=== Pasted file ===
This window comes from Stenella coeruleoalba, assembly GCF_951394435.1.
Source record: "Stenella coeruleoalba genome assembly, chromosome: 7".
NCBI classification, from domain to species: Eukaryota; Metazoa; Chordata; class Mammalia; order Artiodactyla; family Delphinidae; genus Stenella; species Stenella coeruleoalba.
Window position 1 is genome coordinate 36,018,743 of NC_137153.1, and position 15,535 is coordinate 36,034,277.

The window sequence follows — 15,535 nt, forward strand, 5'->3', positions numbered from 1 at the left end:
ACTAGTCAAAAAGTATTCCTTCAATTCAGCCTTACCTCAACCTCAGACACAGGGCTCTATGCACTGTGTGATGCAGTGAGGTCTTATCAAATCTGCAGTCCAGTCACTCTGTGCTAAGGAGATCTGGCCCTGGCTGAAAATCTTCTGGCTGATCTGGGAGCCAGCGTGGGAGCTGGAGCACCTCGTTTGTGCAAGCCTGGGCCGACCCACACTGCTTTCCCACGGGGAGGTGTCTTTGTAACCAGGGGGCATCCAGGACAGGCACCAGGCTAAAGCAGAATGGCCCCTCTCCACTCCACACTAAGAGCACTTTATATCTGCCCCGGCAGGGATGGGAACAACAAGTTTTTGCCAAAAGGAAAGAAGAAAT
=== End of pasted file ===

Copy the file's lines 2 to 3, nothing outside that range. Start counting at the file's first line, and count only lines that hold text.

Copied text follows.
Source record: "Stenella coeruleoalba genome assembly, chromosome: 7".
NCBI classification, from domain to species: Eukaryota; Metazoa; Chordata; class Mammalia; order Artiodactyla; family Delphinidae; genus Stenella; species Stenella coeruleoalba.